Sugawara Mitsushige (1257) (Metropolitan Museum of Art), via Wikimedia Commons
The Buddha’s decision to teach
[After my enlightenment,] I thought, ‘This Dharma that I have attained is deep, hard to see or realize, it is the highest, most peaceful goal of all. It’s beyond the scope of conjecture, subtle, to be experienced by the wise. But this generation delights in attachment, is excited by attachment and indulges in attachment. It’s hard for the people of this generation to see the truth of dependent arising. It’s hard for people to see the truth of stopping the karma formations, letting go, finishing craving, the fading of addictions, nirvana itself. If I taught, they would not understand me.
Just then these verses … occurred to me:
‘Enough now with teaching
what, only with difficulty,
This Dharma is not easily realised
by those overcome
with aversion & craving.
What is abstruse, subtle,
hard to see,
going against the flow —
those delighting in craving,
cloaked in darkness —
they won’t [be able to] see it.’
As I reflected like this, my mind inclined to dwelling in comfort, and not to teaching the Dharma.
Then Sahampati, [a dweller in the sublime Brahma heavens] … thought to himself:
‘The world is lost! The world is utterly lost! The mind of the fully awakened one inclines to [his own comfort], not to teaching the Dharma!’
Then, just as a strong man might extend his arm …, Sahampati disappeared from his Brahma-world and reappeared in front of me. He … saluted me with his hands before his heart:
‘Sir, let the abundant one teach the Dharma! Let the One-well-gone teach the Dharma! There are beings with little dust in their eyes who are wasting away because they cannot hear the Dharma. There will be those who will understand the Dharma!’ …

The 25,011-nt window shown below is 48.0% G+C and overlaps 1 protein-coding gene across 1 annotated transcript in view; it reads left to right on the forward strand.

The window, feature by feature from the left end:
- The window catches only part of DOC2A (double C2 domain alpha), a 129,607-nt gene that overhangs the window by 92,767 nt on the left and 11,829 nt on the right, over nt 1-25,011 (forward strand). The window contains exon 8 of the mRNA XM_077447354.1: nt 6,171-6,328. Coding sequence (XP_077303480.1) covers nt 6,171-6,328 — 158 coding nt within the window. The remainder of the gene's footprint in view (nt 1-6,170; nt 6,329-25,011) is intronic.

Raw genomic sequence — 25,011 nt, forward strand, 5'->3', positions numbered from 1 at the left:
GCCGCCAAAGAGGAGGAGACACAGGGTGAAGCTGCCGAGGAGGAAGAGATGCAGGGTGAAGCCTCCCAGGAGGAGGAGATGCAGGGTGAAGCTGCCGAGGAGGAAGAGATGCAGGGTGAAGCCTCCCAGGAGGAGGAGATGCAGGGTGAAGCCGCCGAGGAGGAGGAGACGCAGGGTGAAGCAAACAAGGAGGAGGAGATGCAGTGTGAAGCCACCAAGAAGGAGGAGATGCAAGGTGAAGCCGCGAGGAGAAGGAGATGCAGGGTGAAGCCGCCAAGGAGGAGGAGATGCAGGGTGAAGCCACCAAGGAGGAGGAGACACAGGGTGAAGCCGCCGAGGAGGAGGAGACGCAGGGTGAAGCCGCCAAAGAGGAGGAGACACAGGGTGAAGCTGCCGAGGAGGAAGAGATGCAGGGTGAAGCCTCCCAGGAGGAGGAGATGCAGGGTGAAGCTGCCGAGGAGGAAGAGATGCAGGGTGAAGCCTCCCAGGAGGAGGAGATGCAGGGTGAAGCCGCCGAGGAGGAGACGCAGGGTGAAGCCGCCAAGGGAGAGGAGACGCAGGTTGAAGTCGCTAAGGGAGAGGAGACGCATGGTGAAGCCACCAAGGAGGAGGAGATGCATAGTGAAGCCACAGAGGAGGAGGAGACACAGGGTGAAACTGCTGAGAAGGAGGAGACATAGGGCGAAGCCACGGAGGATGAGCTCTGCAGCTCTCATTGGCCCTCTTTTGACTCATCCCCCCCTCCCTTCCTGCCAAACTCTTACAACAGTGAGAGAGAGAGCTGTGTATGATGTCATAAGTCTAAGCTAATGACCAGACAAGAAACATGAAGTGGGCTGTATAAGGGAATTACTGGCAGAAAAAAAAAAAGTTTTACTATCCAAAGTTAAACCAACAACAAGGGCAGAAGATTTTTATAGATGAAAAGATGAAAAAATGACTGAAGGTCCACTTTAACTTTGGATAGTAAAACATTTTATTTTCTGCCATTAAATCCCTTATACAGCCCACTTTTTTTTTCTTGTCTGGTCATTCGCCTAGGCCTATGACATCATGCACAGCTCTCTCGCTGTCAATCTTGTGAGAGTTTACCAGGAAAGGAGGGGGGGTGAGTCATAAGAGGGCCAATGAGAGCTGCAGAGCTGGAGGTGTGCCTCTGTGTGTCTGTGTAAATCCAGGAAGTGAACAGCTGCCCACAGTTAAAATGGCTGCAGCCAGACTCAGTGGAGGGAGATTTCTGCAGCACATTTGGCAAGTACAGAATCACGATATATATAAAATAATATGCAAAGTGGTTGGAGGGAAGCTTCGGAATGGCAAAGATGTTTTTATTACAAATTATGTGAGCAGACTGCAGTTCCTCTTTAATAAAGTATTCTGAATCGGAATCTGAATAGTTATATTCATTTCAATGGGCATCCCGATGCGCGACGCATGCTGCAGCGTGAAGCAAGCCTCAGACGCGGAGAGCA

‘Throw open the door to the Deathless!
Let them hear the Dharma
realized by the Stainless One!
Just as one standing on a rocky crag
might see people
all around below,
So, O wise one, with panoramic vision,
ascend the tower
fashioned of truth.
Free from sorrow, look at the people
submerged in sorrow,
oppressed by birth & aging.
Rise up, hero, victor in battle!
O Teacher, travel without debt in the world.
Teach the Dharma, O Abundant one:
There will be those who will understand!’
Then, having listened to Sahampati’s invitation, out of compassion for beings, I surveyed the world with an enlightened eye. As I did so, I saw beings with little dust in their eyes and those with much, those with keen faculties and those with dull, those with good qualities and those with bad, those easy to teach and those hard…. Just as in a pond of blue or red or white lotuses, some lotuses — born and growing in the water — might flourish while immersed in the water, without rising up from the water; some might stand at the surface of the water; while some might rise up from the water and stand without being wetted by the water — so too, surveying the world with an enlightened eye, I saw [the range of beings].